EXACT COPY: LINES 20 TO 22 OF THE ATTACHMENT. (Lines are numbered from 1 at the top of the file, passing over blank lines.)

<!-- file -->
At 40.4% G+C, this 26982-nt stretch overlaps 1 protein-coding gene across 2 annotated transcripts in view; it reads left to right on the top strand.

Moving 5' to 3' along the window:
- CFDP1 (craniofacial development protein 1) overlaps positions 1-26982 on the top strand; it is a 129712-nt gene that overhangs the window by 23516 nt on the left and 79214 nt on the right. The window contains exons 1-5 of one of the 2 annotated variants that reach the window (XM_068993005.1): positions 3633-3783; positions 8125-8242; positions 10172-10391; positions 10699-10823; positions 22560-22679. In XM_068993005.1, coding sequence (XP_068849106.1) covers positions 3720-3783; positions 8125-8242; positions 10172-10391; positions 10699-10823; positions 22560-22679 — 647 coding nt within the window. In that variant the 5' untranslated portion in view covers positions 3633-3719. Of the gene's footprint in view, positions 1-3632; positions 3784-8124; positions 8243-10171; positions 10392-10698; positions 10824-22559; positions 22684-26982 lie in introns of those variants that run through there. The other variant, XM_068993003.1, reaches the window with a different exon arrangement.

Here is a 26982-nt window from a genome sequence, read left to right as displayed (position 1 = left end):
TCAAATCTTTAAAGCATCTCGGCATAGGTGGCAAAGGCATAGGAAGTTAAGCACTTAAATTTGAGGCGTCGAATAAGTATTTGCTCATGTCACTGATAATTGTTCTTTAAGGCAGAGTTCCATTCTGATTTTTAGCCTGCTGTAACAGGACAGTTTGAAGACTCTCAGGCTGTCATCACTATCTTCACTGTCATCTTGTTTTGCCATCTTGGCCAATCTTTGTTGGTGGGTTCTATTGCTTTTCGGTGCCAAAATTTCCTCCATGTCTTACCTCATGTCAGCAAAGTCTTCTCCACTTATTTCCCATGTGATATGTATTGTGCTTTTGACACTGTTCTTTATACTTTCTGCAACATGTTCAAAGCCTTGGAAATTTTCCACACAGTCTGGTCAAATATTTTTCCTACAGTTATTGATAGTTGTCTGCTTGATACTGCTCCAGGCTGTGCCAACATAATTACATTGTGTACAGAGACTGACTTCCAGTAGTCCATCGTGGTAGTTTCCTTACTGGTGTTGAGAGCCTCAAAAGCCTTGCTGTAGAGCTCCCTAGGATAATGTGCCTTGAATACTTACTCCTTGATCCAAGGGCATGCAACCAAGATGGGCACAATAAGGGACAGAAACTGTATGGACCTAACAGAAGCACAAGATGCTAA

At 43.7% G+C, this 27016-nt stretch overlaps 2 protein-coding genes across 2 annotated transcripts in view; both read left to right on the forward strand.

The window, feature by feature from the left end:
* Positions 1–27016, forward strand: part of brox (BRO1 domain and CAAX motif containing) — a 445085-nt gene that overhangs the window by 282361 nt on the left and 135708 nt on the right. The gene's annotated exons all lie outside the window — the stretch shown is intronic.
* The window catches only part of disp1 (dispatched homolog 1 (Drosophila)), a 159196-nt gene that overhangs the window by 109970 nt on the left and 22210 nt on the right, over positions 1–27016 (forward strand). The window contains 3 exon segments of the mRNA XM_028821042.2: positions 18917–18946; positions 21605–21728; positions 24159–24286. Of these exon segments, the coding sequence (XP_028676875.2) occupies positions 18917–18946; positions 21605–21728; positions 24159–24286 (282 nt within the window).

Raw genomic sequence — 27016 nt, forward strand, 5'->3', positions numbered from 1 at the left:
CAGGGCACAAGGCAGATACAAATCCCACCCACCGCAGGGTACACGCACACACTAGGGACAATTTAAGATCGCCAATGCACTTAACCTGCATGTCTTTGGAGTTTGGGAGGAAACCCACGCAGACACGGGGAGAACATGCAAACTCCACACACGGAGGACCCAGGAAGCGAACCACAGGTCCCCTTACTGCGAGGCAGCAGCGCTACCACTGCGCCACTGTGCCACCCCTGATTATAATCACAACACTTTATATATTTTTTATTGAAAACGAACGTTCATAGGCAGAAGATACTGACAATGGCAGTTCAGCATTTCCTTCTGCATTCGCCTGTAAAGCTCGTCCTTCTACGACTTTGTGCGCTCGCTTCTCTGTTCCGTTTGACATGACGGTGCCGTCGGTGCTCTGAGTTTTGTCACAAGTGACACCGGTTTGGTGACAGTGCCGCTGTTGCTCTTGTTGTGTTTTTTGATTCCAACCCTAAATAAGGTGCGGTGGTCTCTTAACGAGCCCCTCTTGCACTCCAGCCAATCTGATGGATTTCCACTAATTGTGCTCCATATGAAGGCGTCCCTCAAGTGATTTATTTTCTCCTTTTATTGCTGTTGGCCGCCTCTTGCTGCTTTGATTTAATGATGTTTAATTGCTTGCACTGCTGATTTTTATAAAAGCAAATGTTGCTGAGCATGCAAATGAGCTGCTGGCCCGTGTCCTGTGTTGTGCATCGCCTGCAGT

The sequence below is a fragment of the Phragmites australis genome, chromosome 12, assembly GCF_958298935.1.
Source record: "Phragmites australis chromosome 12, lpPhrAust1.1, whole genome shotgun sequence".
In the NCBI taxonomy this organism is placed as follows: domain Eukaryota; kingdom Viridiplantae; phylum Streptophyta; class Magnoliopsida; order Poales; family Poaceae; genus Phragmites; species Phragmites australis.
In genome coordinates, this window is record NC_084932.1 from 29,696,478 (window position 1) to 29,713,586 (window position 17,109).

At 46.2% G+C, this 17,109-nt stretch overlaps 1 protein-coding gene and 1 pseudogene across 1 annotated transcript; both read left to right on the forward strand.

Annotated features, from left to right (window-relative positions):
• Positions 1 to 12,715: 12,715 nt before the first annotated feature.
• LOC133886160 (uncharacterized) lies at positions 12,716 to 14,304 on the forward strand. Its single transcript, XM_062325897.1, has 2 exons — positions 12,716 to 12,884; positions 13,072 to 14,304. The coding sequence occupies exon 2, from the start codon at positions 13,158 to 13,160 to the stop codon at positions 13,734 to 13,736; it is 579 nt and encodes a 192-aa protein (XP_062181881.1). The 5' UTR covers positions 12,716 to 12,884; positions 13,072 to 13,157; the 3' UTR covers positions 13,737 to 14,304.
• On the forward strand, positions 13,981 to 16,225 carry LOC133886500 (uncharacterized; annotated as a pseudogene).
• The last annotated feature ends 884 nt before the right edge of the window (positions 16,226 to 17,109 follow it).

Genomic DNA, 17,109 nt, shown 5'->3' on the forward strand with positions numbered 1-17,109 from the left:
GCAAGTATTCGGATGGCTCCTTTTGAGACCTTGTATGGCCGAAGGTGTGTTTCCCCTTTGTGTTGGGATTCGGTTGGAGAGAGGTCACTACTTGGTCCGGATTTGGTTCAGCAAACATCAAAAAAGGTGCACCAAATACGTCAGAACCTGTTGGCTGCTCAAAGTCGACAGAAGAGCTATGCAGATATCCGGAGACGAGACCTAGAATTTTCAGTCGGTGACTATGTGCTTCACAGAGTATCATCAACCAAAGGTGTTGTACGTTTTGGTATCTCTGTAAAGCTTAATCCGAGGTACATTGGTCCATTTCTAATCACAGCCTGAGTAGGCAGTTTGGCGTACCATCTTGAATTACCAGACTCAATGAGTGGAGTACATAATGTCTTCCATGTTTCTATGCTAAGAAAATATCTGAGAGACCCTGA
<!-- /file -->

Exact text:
• On the forward strand, positions 13,981 to 16,225 carry LOC133886500 (uncharacterized; annotated as a pseudogene).
• The last annotated feature ends 884 nt before the right edge of the window (positions 16,226 to 17,109 follow it).

Genomic DNA, 17,109 nt, shown 5'->3' on the forward strand with positions numbered 1-17,109 from the left: